Fiscal multipliers and employment (wonkish)

With two weeks to go in the election campaign, we still haven’t seen anything resembling a budget proposal from Tony Abbott and the LNP. Various people have made estimates of the cost of his promises and the cuts likely to be needed to fund those promises and return to surplus. My main concern is that Abbott has locked himself so thoroughly into the rhetoric of surplus that, in the event of a downturn or recession, he will feel compelled to adopt the kinds of austerity measures that have had a disastrous impact in Europe and prevented any real recovery in the US. To make this point properly, we need some numbers. One way to get such numbers is with a macroeconomic model. That gives you some better precision, but often hides the key assumptions. Instead, I will give a very simple Keynesian analysis, yielding back-of-the-envelope estimates.

For illustration, I’ll assume a public expenditure cut of $10 billion a year – the calculation is linear so it can be scaled up or down as needed. In a recession, the fiscal multiplier is likely to be around 1.5 (that’s the value used by Christina Romer when she pushed for a larger fiscal stimulus in 2009, and consistent with recent estimates by the IMF). So, the impact of the cut, when multipliers are taken into account is $15 billion or around 1 per cent of national income (or GDP if you prefer that measure).

Now we can use Okun’s Law to estimate that the cut will raise the unemployment rate by around 0.5 percentage points. Taking participation rates into account, employment will also fall by around 0.5 per cent (about 50 000 jobs).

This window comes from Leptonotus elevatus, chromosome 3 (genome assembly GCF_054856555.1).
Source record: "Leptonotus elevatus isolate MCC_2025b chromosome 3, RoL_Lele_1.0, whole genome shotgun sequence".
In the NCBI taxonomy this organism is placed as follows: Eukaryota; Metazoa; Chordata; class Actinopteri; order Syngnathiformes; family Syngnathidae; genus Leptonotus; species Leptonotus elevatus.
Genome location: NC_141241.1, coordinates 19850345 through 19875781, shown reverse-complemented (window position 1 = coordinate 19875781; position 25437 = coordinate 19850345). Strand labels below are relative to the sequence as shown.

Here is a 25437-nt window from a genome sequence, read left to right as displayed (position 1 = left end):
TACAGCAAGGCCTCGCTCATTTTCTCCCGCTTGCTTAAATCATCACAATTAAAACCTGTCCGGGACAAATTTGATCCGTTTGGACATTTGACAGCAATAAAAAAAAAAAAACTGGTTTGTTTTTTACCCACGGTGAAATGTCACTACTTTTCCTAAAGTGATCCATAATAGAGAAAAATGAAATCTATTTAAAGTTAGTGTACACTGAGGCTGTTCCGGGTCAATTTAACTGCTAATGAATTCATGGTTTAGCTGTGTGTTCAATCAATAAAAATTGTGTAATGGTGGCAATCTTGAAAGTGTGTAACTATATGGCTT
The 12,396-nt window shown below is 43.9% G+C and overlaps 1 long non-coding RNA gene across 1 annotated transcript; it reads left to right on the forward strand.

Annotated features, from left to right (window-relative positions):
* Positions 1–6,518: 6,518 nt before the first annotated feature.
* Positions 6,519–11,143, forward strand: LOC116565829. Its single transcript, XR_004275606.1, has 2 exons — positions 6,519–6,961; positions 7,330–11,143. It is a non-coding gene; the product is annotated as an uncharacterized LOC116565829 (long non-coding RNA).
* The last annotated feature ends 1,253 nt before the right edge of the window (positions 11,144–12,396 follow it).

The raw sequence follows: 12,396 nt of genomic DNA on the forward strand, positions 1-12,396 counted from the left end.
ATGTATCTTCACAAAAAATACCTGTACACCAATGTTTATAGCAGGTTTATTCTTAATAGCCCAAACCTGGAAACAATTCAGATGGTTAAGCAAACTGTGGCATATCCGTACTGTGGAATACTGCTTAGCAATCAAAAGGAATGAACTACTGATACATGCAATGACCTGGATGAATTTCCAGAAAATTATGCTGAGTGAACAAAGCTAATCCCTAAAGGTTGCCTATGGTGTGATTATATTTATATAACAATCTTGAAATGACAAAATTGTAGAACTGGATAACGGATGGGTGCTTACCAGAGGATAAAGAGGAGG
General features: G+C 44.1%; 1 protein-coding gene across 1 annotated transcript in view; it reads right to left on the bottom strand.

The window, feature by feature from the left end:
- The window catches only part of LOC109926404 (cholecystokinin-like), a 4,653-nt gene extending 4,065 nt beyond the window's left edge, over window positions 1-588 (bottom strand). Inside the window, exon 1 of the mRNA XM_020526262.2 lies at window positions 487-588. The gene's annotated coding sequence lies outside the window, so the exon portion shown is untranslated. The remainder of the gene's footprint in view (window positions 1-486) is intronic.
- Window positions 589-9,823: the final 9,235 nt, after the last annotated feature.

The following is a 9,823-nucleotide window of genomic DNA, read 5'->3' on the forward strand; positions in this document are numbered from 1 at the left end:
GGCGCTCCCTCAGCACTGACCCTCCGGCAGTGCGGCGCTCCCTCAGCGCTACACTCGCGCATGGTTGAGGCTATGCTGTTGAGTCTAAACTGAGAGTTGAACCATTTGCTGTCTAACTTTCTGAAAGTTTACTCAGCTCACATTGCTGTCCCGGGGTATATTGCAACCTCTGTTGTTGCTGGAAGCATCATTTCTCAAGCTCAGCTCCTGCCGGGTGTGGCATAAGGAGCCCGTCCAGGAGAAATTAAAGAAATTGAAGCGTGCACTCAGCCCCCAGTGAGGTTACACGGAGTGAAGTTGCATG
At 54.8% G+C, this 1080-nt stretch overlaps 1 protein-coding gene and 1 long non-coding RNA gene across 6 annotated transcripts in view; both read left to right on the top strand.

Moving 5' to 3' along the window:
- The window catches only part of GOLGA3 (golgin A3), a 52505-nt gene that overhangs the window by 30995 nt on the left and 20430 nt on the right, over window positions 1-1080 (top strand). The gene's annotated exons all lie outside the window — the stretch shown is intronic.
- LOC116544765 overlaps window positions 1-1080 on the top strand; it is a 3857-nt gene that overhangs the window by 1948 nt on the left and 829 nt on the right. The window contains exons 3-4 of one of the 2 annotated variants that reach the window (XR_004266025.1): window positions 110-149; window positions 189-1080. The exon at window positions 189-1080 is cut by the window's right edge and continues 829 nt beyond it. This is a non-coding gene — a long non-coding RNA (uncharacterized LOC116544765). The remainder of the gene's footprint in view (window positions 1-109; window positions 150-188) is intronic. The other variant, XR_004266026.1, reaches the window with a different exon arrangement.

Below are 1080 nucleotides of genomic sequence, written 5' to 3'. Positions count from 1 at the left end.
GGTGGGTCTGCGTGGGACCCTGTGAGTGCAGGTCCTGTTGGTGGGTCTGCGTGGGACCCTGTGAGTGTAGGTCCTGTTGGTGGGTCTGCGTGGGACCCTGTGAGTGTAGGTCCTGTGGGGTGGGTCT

A bunch of qualifications and observations over the fold

This assumes monetary policy is unchanged. In practice, presumably there would be some relaxation of monetary policy. But in a recession and with interest rates already low, expansionary monetary policy is unlikely to have much effect. As my old teachers used to say, it’s ike “pushing on a string”.

This calculation assumes that the cuts aren’t offset by additional spending or tax cuts elsewhere. It deals with the idea of attempting to restore budget balance during a recession. When you are looking at a mixture of cuts and increases, what matters is composition effects. Changes in public sector employment are likely to have a bigger short-term impact than changes in taxes,particularly changes in corporate taxes.

Allowing for the scale of the economy, Newman’s cuts in Queensland are comparable to those used in the calculation above, and the increase in unemployment since then is consistent with the estimates. Of course there are lots of other things going on, but I conclude that Newman’s policies have increased unemployment both directly and indirectly through multiplier effects.

Finally, I haven’t had time to calibrate this for the 2008 & 2009 stimulus packages, but my preliminary guess is that they imply that GDP would have been 2-4 per cent lower and unemployment 1-2 percentage points higher in 2009 if not for the stimulus

53 thoughts on “Fiscal multipliers and employment (wonkish)

  1. @TerjeP

    The other thing I’m loving is that Labor looks like losing, and if they have any brains the lesson they will draw is that fiscal responsibility in government is a core value of the Australian electorate.